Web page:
Benoit Aubert's penchant for building things, often in collaboration with others, has landed him the top job at Dalhousie University's Rowe School of Business.
An announcement of his five-year appointment as director of the Halifax school, effective Jan 1, 2018, was expected Thursday.
"We are very lucky to have him," says Sylvain Charlebois, dean of Dalhousie's faculty of management, of which Rowe is one of four schools. He describes the Quebec-born academic, currently head of the school of information management at Victoria University of Wellington in New Zealand, as "a strong scholar and a strong leader, and we are pretty excited."
One reason for the dean's enthusiasm is that Dr. Aubert's expertise in data science and analytics fits with the ambitions of the management faculty to capitalize on industry demand for graduates, now in short supply, who can interpret and explain large volumes of information that generate big consequences for a company's bottom line.
In addition to his current school responsibilities at Victoria, Dr. Aubert was tapped to lead the university's digital futures strategy. One element is the promotion of what he describes as "creative collisions" between data scientists and other academics on campus. With funding from the university for the strategy, Dr. Aubert says, "we put together people who would not [otherwise] have worked together to do something that would not be funded by business-as-usual programs." For example, his school worked with Victoria's English department to develop new analytics tools to study the novels of Charles Dickens. "We are creating a totally new way for students in the literature program to interact with the novels using touch screens and apps," he says.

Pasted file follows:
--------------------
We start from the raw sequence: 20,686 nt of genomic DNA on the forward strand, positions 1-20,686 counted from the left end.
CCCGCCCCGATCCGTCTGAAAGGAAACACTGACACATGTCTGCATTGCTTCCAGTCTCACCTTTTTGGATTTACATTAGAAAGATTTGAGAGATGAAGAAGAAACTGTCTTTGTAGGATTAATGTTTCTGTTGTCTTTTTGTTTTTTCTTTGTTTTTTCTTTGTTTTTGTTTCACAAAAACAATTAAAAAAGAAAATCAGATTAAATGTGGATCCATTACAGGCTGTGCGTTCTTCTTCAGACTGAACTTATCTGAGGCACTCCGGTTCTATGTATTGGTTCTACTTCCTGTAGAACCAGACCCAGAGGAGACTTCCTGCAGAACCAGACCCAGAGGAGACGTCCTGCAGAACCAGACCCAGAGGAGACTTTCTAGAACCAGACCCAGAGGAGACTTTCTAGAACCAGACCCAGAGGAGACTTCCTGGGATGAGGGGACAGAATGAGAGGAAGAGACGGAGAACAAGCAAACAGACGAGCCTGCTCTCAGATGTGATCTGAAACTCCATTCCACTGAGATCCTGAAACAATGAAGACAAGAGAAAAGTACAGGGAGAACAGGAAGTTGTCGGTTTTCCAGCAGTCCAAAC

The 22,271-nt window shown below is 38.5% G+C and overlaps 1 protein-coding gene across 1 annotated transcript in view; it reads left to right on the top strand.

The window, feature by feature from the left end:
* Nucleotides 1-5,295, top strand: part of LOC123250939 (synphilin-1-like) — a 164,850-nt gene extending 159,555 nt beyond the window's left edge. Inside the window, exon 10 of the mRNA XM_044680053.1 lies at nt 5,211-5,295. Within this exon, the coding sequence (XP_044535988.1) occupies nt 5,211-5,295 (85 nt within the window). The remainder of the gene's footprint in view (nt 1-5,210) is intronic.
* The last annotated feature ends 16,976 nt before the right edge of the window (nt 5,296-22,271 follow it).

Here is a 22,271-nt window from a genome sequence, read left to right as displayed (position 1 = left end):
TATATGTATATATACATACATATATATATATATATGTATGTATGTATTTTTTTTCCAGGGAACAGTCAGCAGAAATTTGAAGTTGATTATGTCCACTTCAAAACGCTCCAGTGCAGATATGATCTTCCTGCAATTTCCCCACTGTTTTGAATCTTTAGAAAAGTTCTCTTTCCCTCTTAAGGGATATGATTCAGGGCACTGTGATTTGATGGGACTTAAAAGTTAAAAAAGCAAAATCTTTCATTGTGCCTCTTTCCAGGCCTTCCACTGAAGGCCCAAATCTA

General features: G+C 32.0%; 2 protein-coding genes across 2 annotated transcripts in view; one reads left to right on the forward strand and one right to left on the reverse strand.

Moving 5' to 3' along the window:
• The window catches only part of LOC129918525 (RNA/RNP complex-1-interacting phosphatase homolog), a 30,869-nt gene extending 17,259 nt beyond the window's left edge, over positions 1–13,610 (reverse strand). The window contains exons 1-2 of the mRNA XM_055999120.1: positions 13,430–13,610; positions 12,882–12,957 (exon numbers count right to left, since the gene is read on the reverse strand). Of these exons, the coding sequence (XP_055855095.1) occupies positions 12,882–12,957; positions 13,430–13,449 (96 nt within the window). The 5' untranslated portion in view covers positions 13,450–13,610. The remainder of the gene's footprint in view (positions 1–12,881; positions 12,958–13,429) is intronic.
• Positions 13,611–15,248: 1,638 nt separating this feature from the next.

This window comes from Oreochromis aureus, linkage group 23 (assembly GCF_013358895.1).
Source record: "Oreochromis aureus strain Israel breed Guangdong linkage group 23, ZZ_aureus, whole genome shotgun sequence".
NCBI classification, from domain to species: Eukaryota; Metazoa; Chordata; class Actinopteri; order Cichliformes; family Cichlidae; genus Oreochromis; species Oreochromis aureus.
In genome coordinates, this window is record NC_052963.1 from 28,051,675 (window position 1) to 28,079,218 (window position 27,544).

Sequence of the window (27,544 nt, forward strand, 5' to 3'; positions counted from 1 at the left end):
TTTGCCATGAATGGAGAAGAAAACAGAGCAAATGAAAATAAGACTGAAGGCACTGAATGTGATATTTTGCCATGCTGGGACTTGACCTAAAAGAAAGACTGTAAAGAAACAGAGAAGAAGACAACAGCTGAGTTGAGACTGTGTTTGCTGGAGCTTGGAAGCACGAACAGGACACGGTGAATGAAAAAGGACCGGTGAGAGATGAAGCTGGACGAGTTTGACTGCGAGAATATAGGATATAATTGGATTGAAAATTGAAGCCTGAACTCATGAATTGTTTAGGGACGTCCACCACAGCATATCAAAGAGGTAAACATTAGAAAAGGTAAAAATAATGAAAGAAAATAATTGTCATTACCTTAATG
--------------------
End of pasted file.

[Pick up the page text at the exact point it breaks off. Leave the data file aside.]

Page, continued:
Dr. Aubert, who previously taught at Laval University and HEC Montréal, also has an established track record of working with industry.
Last year, in consultation with employers, his school introduced a one-year master of professional business analytics to teach non-information technology graduates to become business analysts in their own field of expertise. The three-trimester program combines in-class learning on data analytics and business processes with opportunities for students to work on actual problems posed by industry clients.
"Industry engagement has to be more than executive education," he says. "It has to be tied to our research."
As the incoming leader of Rowe, Dr. Aubert expects to intensify the school's commitment to research.
"It is a tough market for universities and I don't think there is much space in the middle," he says. "Either you are very good or you are an undergraduate factory. ... Research is our only true differentiator."
Dr. Aubert regards the academic structure of Dalhousie's management faculty, with four schools and five research centres and institutions, as fertile ground for nurturing cross-disciplinary collaboration on questions relevant to the region's future.
"There are so many linkages we can establish," he says. "That is how we have to work, especially in Canada. In a big country with few people we have to collaborate."